We have studied the calibration of PMTs in scintillation detectors, inducing single electron response on the PMT from primary scintillation produced by x-ray interaction. The results agree with those obtained by the commonly used single electron response (SER) method, which uses LED light pulses to induce the PMT SER. The use of the primary scintillation for PMT calibration will be convenient in situations where the PMT is already in situ, when it becomes difficult or even impossible to apply the SER method, e.g. in commercial sealed scintillator/PMT devices. Furthermore, we have experimentally investigated the possibility of fitting the high-charge tail of the PMT SER pulse-height distribution to an exponential function, inferring the PMT gain from the inverse of the exponent. The results of the exponential fit method agree with those obtained by the SER method for pulse-height distributions resulting from an average number of around 1.0 photoelectrons reaching the first dynode per light/scintillation pulse. The SER method has higher precision and, therefore, is used in a larger number of applications. Nevertheless, the exponential fit method will be useful in situations where the single photoelectron peak is under the background or noise peak and it may present an alternative, simple way, for relative gain calibration of PMT arrays as well as for monitoring the PMT gain variations.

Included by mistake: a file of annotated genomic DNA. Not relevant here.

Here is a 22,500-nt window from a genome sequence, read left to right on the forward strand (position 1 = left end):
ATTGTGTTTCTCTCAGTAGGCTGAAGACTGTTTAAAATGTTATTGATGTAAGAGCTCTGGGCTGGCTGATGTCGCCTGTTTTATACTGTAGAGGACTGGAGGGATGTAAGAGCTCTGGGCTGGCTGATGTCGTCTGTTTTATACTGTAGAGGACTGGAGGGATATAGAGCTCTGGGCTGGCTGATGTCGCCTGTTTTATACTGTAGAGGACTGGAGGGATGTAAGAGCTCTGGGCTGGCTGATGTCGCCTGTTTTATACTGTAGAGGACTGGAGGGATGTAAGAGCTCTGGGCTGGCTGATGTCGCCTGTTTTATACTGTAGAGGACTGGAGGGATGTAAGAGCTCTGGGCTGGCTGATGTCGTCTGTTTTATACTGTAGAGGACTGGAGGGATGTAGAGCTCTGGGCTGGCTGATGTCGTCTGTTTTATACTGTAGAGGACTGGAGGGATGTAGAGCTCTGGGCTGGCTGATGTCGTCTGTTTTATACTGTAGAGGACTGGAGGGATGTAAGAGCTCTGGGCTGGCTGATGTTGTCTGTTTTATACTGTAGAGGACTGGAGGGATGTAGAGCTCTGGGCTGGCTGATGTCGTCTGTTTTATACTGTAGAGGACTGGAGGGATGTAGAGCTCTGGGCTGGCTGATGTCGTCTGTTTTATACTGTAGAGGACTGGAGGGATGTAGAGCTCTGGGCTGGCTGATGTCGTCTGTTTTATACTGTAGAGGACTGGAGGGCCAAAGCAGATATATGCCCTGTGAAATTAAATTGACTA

- Photon detectors for UV
- Scintillation and light emission processes (solid, gas, liquid scintillators)
- Visible and IR photons (vacuum) (photomultipliers, HPDs, others)
ASJC Scopus subject areas
- Mathematical Physics